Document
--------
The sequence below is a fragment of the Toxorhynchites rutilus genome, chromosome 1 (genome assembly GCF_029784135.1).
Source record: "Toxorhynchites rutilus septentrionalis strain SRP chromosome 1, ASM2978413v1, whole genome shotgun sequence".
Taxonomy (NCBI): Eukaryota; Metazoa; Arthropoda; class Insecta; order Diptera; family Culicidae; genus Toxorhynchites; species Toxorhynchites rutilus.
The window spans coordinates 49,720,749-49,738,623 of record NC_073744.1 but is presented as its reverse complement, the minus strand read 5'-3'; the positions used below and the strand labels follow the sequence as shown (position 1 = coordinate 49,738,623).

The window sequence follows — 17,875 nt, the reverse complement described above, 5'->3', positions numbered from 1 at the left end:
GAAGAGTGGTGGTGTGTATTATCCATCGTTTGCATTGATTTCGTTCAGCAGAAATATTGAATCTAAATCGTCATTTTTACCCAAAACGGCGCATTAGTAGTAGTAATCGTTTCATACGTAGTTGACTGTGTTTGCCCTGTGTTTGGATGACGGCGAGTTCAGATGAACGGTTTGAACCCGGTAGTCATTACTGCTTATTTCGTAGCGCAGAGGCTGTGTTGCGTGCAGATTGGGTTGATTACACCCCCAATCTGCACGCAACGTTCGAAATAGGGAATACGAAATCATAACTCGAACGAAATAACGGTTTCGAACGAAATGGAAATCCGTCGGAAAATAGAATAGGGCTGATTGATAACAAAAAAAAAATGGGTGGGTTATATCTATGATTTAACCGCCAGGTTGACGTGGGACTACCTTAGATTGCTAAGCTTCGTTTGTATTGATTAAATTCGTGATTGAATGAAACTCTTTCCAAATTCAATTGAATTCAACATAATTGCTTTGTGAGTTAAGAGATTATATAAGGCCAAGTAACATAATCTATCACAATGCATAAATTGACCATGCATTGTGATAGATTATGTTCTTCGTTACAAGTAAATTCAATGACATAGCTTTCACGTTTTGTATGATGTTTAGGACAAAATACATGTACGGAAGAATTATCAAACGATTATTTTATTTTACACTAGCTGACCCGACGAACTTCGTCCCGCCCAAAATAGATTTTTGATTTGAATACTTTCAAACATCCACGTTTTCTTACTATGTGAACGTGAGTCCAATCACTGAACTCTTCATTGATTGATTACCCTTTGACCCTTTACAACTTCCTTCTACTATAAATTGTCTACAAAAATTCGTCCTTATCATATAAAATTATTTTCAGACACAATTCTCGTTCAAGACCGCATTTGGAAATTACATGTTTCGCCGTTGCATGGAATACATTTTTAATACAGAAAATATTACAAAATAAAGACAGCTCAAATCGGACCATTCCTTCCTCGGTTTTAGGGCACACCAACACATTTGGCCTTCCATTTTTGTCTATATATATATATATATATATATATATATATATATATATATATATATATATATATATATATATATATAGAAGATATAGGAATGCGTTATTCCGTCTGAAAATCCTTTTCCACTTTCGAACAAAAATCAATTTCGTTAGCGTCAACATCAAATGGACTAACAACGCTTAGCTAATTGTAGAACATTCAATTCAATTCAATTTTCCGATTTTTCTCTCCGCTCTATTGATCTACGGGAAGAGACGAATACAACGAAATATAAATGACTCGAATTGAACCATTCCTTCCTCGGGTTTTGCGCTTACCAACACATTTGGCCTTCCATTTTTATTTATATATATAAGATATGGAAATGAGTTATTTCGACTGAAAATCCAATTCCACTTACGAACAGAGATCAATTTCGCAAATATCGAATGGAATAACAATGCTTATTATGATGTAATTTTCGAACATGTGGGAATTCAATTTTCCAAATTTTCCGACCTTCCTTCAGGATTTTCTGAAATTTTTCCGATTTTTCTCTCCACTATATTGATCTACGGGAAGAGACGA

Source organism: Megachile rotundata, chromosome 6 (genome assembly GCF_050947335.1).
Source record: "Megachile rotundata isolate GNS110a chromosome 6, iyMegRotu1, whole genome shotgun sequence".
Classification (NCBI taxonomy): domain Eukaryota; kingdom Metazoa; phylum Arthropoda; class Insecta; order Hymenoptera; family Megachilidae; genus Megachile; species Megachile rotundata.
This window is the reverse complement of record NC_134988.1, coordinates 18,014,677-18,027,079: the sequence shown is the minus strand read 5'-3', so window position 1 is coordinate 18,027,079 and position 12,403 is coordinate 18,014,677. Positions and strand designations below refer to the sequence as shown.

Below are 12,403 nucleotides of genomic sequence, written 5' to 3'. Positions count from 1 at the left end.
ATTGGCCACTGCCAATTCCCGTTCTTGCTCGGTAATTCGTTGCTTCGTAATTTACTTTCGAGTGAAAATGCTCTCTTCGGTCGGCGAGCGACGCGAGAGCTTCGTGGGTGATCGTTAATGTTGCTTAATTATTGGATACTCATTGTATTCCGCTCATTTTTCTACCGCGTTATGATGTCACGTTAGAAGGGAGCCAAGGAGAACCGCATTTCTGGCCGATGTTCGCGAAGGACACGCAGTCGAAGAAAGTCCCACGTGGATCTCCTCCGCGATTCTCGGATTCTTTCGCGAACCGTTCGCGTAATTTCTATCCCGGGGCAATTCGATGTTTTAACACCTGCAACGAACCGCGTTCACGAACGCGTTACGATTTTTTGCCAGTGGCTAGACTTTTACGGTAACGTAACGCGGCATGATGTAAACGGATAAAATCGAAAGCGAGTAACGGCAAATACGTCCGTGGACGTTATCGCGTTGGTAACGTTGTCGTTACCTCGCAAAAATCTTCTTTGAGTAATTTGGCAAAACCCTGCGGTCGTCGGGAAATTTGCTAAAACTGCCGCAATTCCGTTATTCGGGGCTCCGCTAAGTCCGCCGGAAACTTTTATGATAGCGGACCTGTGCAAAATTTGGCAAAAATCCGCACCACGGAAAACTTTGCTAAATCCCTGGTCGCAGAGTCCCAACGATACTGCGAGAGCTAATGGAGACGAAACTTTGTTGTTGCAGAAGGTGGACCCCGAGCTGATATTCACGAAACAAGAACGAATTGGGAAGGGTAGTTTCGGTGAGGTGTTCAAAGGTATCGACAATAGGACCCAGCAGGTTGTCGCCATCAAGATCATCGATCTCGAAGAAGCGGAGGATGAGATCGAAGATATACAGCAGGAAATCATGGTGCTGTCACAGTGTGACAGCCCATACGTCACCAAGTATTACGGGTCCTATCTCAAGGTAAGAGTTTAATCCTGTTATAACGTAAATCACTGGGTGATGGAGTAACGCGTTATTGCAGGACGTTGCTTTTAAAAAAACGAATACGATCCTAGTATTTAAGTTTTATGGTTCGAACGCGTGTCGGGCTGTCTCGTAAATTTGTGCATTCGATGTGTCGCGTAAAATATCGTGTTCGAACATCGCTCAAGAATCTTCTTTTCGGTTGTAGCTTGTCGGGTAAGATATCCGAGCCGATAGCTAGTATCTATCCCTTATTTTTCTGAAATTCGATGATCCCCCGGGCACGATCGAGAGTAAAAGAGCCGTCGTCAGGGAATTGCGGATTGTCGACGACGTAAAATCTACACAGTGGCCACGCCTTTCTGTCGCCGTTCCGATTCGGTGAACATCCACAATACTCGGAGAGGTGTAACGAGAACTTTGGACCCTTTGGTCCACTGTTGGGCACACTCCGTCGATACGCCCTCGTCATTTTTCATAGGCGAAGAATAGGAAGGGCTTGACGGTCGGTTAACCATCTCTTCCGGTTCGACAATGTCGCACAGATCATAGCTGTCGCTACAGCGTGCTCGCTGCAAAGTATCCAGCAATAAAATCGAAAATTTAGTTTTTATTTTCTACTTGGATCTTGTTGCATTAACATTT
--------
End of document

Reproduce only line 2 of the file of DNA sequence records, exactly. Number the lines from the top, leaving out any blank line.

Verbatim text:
Source record: "Toxorhynchites rutilus septentrionalis strain SRP chromosome 1, ASM2978413v1, whole genome shotgun sequence".